February 28, 2010

USF1 2011?

Word came down today that USF1 has officially petitioned the FIA to delay their entry into the Formula 1 World Championship until the 2011 season.  As reported by SPEED, the team has offered to pay a substantial bond to the FIA as a show of good faith.

If this is true, the FIA has only two options: approve the delay, in which case we might see the team next year, or deny their request and strip them of their entry altogether.

A last ditch effort to combine forces with Serbian-based StefanGP, who purchased the assets of the former Toyota F1 (including their 2010 chassis) but has no entry, failed spectacularly.  After talks broke off, the owner of StefanGP released a statement castigating both the FIA and USF1.  In part, it read "...the dreamers from the USA will have to explain their actions, because they are deliberately weakening F1, dreaming about a perfect world and fairytales of success. And success doesn't come by talking but with hard work and a lot of guts."

And from buying another team's car, apparently.  In any case, if the FIA kills the USF1 entry, they then have the option of awarding it to another team.  StefanGP is the most likely candidate, but they've also cheesed off a lot of people.

Two weeks to go...

Posted by: Wonderduck at 10:01 PM | No Comments | Add Comment
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February 24, 2010


Just over one year ago, Peter (Smarmy) Windsor and Ken Anderson went on SPEED and announced that they were forming a F1 team to be based in Charlotte, NC.  This team eventually had Youtube founder Chad Hurley join the roster as the primary investor, with the promise of more to come.  Their website showed promising signs of car building, and everything seemed quite rosy.

However, as early as three months ago annoying troll Bernie Ecclestone was going out of his way to tell any news outlet he could reach that he didn't believe that the team would make the 2010 grid.  When they named Argentinian Jose Maria Lopez as their first driver, it was widely assumed that it was for the $5 million that would come with him in sponsorship.  The "pay driver" has a long and ugly history in Formula 1, and it's never a good sign for a team's fortunes. 

Recently, some ugly reports have started to surface regarding the American F1 team.  They "requested clarification" about missing races; they were wondering about missing the first four and joining the grid in Barcelona.  Then, anonymous sources said that the team has been late issuing paychecks to their employees.  10 staffers have quit the team.  One potential sponsor, Locstein Group AG, a Swiss-based financial services firm, recently confirmed that they will not be involved with the team because USF1 won't make the grid for the first race.  Fingers of blame are being pointed at Anderson, saying that he is unable to manage such a complex project, and at Windsor, who has only rarely been seen at the team's factory.  Meanwhile, Lopez is reported to be in talks with another new team, Campos Meta, to join them, abandoning ship while he still can.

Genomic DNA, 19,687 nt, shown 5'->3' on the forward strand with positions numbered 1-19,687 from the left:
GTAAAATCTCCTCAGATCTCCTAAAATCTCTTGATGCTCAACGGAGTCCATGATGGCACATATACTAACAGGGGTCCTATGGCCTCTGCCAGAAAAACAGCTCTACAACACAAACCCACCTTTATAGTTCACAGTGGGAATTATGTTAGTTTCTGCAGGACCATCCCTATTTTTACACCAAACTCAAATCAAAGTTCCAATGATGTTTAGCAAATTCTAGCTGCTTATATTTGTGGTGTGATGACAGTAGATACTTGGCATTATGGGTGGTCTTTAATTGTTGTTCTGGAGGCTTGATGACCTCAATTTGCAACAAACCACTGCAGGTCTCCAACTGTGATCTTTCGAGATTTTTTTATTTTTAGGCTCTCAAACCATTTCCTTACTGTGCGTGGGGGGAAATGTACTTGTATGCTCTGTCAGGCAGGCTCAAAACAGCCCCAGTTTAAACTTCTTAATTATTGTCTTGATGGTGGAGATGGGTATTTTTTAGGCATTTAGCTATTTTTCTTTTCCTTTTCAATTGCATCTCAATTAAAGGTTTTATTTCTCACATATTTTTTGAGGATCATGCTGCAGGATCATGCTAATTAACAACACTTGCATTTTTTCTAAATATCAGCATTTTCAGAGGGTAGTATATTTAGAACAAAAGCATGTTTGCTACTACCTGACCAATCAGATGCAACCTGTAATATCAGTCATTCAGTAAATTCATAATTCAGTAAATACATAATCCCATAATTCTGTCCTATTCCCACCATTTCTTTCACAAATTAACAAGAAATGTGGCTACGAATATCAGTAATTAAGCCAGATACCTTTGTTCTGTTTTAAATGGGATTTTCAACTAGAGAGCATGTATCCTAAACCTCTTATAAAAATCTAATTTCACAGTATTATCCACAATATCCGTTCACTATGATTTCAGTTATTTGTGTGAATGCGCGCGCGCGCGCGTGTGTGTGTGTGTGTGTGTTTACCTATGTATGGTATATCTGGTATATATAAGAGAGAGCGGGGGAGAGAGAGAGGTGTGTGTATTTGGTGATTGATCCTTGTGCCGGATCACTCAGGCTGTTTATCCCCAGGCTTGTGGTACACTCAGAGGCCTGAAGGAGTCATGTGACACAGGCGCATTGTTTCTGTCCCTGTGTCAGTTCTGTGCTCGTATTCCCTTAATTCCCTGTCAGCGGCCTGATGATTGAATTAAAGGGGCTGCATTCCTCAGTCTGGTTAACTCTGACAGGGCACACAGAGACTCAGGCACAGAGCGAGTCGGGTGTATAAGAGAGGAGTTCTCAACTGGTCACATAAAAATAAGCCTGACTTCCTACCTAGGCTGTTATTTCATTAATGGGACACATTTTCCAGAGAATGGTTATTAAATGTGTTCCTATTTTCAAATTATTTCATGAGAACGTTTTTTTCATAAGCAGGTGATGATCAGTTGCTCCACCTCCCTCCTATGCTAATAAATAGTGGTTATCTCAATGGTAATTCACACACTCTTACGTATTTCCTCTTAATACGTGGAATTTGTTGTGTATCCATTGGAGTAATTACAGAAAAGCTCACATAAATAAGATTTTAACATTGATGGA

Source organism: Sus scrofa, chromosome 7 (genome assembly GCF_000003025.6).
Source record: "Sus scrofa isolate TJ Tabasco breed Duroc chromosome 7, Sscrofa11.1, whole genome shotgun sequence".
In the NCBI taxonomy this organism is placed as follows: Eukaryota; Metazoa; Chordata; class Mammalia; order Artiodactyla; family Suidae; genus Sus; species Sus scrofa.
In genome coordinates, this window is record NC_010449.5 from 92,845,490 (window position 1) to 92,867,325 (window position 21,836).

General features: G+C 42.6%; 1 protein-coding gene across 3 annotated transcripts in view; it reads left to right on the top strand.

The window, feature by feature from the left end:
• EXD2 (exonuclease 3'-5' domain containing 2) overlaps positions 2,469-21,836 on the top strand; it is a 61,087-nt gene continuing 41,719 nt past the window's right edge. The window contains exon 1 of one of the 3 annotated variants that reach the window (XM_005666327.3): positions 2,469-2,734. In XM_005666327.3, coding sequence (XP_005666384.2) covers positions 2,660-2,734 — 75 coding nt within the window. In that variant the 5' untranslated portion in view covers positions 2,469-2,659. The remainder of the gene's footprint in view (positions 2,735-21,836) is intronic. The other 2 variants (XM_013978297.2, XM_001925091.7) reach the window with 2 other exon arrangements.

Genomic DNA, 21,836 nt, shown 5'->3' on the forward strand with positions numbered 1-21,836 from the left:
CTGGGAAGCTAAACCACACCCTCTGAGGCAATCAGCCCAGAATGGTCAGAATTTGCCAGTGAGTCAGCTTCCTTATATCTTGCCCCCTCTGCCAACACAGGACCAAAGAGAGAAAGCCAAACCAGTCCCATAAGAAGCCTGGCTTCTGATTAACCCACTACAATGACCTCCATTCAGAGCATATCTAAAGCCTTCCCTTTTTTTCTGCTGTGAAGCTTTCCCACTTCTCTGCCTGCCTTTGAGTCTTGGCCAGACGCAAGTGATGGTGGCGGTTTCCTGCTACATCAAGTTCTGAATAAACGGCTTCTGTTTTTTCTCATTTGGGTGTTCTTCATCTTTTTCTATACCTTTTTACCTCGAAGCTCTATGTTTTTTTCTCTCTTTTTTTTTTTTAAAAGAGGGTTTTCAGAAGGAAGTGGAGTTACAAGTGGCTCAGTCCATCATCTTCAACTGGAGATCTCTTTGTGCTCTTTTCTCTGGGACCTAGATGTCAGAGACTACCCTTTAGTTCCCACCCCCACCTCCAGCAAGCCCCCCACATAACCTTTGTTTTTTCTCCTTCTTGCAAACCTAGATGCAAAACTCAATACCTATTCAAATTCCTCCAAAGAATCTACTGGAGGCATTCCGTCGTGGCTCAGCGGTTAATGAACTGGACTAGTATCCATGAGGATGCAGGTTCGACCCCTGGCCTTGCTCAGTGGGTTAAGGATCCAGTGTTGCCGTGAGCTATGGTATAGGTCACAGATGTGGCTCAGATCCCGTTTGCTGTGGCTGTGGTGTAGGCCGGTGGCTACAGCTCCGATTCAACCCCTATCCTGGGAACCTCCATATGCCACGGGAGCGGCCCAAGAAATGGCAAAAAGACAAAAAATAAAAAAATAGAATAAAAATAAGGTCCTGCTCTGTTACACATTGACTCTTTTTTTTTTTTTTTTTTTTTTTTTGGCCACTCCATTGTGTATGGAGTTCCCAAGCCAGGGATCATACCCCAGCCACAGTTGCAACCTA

Then come reports that Charlie Whiting, F1's technical manager and race director, is visiting the team's home factory on Wednesday to see just exactly what's going on

Things look grim for the Americans.  They have some options open to them, of course.  First up, they can withdraw from the 2010 season and attempt to reapply for 2011.  Second, they can attempt to purchase cars from another source, such as Dallara (which is what Campos Meta is doing).  Third, they can hold onto their slot for 2010 and accept penalties for every race missed... penalties that are quite prohibitive and likely would drive an established team out of business, let alone a cash-strapped startup.  Or they can hope for a white knight to come along and pour buckets of funding into the team.

I fear the worst.

Posted by: Wonderduck at 06:41 PM | Comments (4) | Add Comment
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